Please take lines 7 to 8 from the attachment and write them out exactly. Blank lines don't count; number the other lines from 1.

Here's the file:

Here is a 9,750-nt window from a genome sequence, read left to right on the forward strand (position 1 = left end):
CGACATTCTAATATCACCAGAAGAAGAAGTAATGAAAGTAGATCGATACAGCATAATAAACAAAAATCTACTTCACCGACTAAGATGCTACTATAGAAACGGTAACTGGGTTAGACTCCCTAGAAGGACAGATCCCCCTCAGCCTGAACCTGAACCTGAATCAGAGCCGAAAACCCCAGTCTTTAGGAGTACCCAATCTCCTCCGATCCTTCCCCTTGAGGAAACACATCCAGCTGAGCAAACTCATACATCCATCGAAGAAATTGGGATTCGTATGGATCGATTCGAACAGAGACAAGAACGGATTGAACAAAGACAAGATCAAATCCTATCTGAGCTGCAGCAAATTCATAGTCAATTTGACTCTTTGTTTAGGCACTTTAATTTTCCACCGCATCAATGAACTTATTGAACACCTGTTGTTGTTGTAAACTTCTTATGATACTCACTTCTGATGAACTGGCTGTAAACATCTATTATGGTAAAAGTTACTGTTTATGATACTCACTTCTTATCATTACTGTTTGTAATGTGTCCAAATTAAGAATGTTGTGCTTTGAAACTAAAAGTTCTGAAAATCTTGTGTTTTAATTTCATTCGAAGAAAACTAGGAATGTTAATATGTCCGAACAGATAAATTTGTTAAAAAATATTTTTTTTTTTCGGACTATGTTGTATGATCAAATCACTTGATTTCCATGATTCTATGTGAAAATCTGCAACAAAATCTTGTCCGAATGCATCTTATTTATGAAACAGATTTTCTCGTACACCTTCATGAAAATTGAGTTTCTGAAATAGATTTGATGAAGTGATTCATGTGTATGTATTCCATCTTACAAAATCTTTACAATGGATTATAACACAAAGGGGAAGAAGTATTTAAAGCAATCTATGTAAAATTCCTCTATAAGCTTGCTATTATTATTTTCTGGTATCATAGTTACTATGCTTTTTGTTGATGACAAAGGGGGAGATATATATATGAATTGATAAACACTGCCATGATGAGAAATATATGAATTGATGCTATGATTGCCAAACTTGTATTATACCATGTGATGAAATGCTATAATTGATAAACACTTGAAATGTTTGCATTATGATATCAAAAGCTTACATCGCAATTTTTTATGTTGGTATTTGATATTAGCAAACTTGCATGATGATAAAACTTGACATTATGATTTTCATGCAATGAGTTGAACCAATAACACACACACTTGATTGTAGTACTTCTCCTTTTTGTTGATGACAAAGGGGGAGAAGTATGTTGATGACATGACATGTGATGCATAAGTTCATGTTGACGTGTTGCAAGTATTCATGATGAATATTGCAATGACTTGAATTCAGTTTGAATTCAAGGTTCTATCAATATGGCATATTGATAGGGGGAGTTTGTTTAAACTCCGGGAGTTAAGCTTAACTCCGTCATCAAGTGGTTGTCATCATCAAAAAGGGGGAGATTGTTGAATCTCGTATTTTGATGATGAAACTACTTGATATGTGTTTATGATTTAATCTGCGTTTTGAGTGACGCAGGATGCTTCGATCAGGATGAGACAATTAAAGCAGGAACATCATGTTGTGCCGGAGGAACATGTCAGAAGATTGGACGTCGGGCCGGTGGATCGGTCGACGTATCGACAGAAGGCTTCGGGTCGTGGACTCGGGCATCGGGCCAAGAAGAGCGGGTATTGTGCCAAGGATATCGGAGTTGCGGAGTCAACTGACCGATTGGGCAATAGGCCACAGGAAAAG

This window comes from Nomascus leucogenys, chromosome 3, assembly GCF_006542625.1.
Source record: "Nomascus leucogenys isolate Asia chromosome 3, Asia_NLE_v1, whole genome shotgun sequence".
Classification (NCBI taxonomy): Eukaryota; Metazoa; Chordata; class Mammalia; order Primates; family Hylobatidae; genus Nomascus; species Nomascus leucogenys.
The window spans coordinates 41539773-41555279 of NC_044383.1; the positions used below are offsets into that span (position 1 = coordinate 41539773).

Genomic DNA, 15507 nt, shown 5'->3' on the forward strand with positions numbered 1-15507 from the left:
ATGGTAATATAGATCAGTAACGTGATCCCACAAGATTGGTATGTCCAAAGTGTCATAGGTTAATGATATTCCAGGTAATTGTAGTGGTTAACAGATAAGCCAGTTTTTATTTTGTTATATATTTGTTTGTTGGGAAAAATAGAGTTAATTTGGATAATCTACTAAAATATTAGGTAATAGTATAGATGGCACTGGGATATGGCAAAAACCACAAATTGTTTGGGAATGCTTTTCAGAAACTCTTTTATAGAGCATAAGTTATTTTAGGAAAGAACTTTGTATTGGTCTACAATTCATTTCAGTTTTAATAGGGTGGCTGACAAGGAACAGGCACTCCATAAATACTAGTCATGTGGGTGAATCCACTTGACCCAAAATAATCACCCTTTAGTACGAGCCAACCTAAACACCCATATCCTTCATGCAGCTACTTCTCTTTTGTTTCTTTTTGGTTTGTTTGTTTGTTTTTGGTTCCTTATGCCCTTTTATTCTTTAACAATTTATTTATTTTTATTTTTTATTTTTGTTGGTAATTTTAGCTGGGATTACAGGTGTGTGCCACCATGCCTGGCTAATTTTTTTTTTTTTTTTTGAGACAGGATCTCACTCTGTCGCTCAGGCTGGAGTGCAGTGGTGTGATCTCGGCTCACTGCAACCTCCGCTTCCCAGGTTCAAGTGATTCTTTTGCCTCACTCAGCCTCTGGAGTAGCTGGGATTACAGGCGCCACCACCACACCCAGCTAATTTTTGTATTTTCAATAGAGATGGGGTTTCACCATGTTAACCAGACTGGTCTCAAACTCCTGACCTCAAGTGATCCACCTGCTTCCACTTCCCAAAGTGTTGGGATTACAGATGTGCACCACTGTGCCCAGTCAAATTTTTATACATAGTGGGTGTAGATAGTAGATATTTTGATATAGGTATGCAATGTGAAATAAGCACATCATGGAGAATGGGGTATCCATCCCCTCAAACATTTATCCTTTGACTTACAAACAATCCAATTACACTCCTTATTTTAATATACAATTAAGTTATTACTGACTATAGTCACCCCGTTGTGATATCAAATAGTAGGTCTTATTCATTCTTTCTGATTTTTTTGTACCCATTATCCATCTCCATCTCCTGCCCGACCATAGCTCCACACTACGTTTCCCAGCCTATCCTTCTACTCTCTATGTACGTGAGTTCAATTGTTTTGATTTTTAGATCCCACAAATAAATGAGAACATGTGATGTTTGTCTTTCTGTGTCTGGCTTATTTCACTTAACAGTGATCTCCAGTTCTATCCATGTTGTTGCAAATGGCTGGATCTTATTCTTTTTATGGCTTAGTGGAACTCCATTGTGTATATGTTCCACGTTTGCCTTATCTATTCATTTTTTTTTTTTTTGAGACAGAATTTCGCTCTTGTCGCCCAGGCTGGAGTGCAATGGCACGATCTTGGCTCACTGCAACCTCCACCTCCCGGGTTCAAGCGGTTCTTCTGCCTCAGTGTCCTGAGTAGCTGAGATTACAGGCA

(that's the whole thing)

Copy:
Genomic DNA, 15507 nt, shown 5'->3' on the forward strand with positions numbered 1-15507 from the left:
ATGGTAATATAGATCAGTAACGTGATCCCACAAGATTGGTATGTCCAAAGTGTCATAGGTTAATGATATTCCAGGTAATTGTAGTGGTTAACAGATAAGCCAGTTTTTATTTTGTTATATATTTGTTTGTTGGGAAAAATAGAGTTAATTTGGATAATCTACTAAAATATTAGGTAATAGTATAGATGGCACTGGGATATGGCAAAAACCACAAATTGTTTGGGAATGCTTTTCAGAAACTCTTTTATAGAGCATAAGTTATTTTAGGAAAGAACTTTGTATTGGTCTACAATTCATTTCAGTTTTAATAGGGTGGCTGACAAGGAACAGGCACTCCATAAATACTAGTCATGTGGGTGAATCCACTTGACCCAAAATAATCACCCTTTAGTACGAGCCAACCTAAACACCCATATCCTTCATGCAGCTACTTCTCTTTTGTTTCTTTTTGGTTTGTTTGTTTGTTTTTGGTTCCTTATGCCCTTTTATTCTTTAACAATTTATTTATTTTTATTTTTTATTTTTGTTGGTAATTTTAGCTGGGATTACAGGTGTGTGCCACCATGCCTGGCTAATTTTTTTTTTTTTTTTTGAGACAGGATCTCACTCTGTCGCTCAGGCTGGAGTGCAGTGGTGTGATCTCGGCTCACTGCAACCTCCGCTTCCCAGGTTCAAGTGATTCTTTTGCCTCACTCAGCCTCTGGAGTAGCTGGGATTACAGGCGCCACCACCACACCCAGCTAATTTTTGTATTTTCAATAGAGATGGGGTTTCACCATGTTAACCAGACTGGTCTCAAACTCCTGACCTCAAGTGATCCACCTGCTTCCACTTCCCAAAGTGTTGGGATTACAGATGTGCACCACTGTGCCCAGTCAAATTTTTATACATAGTGGGTGTAGATAGTAGATATTTTGATATAGGTATGCAATGTGAAATAAGCACATCATGGAGAATGGGGTATCCATCCCCTCAAACATTTATCCTTTGACTTACAAACAATCCAATTACACTCCTTATTTTAATATACAATTAAGTTATTACTGACTATAGTCACCCCGTTGTGATATCAAATAGTAGGTCTTATTCATTCTTTCTGATTTTTTTGTACCCATTATCCATCTCCATCTCCTGCCCGACCATAGCTCCACACTACGTTTCCCAGCCTATCCTTCTACTCTCTATGTACGTGAGTTCAATTGTTTTGATTTTTAGATCCCACAAATAAATGAGAACATGTGATGTTTGTCTTTCTGTGTCTGGCTTATTTCACTTAACAGTGATCTCCAGTTCTATCCATGTTGTTGCAAATGGCTGGATCTTATTCTTTTTATGGCTTAGTGGAACTCCATTGTGTATATGTTCCACGTTTGCCTTATCTATTCATTTTTTTTTTTTTTGAGACAGAATTTCGCTCTTGTCGCCCAGGCTGGAGTGCAATGGCACGATCTTGGCTCACTGCAACCTCCACCTCCCGGGTTCAAGCGGTTCTTCTGCCTCAGTGTCCTGAGTAGCTGAGATTACAGGCA